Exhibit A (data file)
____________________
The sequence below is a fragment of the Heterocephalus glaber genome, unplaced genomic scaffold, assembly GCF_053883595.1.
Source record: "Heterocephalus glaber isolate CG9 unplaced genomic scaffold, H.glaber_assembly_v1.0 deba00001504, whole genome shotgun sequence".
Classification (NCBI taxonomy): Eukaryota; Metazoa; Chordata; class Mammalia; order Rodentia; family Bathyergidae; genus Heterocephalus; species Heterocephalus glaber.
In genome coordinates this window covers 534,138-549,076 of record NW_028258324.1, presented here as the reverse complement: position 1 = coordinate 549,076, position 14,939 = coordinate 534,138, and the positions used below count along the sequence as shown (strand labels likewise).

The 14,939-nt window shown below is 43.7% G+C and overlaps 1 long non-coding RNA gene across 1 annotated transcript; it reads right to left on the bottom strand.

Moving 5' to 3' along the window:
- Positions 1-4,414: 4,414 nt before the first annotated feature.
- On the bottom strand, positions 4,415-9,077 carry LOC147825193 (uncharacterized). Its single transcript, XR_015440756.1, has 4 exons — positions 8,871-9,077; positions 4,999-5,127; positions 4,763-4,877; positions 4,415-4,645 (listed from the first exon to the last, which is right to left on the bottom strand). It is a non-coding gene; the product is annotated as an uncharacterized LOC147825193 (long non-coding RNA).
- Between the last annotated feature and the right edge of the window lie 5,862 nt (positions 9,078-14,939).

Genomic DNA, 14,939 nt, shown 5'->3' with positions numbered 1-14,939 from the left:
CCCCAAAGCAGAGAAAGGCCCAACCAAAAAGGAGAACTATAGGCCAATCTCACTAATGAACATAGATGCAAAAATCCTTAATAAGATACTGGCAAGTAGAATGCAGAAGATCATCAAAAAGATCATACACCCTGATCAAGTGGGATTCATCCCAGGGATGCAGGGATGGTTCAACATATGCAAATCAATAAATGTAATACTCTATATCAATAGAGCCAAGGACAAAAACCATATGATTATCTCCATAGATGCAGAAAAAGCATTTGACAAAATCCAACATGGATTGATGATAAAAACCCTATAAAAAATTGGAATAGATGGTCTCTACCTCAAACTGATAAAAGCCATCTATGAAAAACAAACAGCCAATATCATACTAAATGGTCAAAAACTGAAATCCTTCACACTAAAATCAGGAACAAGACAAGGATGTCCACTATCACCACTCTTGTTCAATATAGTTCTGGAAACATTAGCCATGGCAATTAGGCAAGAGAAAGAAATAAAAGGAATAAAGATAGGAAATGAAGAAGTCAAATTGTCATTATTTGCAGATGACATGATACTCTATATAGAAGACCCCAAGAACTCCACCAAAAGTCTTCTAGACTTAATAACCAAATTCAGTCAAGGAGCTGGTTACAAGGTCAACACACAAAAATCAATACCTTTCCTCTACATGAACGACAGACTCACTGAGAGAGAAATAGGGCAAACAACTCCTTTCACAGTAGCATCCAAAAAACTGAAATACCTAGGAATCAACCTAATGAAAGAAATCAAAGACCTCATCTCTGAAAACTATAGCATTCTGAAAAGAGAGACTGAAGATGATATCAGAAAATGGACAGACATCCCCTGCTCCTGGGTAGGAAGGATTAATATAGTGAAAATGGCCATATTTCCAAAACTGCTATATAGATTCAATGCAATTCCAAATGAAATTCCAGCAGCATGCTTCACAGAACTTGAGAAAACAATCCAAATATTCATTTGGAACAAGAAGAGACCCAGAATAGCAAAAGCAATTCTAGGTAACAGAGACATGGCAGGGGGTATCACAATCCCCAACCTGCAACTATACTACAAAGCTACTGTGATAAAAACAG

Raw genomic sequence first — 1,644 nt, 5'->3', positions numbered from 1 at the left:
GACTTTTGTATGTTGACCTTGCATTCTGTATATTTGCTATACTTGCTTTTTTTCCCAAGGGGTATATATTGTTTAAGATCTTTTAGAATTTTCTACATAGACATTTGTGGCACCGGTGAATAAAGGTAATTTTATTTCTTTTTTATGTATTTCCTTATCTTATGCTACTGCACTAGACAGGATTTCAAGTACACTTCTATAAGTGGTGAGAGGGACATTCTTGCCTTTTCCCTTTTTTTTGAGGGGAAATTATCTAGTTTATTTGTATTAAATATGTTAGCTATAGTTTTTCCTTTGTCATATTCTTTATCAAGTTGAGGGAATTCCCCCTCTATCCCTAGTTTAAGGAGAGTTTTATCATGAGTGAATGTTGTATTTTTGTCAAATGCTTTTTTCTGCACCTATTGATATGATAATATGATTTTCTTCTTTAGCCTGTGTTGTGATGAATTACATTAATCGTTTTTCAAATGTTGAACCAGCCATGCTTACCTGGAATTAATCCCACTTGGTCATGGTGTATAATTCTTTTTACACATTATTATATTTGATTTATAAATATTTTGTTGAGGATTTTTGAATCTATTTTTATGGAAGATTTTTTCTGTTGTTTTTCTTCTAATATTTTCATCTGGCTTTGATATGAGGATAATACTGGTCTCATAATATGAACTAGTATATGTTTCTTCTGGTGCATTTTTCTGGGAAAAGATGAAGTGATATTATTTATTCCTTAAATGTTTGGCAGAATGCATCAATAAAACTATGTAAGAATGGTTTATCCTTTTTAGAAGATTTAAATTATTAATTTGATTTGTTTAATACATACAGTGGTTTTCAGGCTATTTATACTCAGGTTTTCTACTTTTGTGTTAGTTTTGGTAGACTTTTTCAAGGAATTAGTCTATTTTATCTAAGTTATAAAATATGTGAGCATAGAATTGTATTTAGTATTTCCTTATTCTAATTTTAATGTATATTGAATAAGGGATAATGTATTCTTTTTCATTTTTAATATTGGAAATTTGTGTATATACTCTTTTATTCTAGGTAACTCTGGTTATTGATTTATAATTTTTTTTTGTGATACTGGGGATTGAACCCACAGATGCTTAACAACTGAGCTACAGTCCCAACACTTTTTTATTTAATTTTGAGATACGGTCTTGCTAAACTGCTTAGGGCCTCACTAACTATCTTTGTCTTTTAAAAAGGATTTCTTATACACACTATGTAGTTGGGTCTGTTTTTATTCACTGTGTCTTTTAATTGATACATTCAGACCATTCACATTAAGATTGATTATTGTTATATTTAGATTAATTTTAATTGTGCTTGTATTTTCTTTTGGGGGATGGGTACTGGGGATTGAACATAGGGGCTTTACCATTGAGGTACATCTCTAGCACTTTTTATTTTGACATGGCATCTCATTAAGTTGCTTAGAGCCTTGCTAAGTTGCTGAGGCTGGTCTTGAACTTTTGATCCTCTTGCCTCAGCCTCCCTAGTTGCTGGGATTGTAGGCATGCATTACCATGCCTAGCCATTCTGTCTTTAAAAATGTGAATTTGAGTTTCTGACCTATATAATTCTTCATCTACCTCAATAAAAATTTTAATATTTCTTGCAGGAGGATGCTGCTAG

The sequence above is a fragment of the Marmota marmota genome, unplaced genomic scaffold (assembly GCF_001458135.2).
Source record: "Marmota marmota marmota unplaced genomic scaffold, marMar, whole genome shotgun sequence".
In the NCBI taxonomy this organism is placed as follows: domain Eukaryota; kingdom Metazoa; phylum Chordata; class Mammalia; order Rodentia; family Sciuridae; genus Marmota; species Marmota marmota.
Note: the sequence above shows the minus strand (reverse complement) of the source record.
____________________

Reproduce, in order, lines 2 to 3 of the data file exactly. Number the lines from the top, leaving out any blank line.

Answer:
Source record: "Heterocephalus glaber isolate CG9 unplaced genomic scaffold, H.glaber_assembly_v1.0 deba00001504, whole genome shotgun sequence".
Classification (NCBI taxonomy): Eukaryota; Metazoa; Chordata; class Mammalia; order Rodentia; family Bathyergidae; genus Heterocephalus; species Heterocephalus glaber.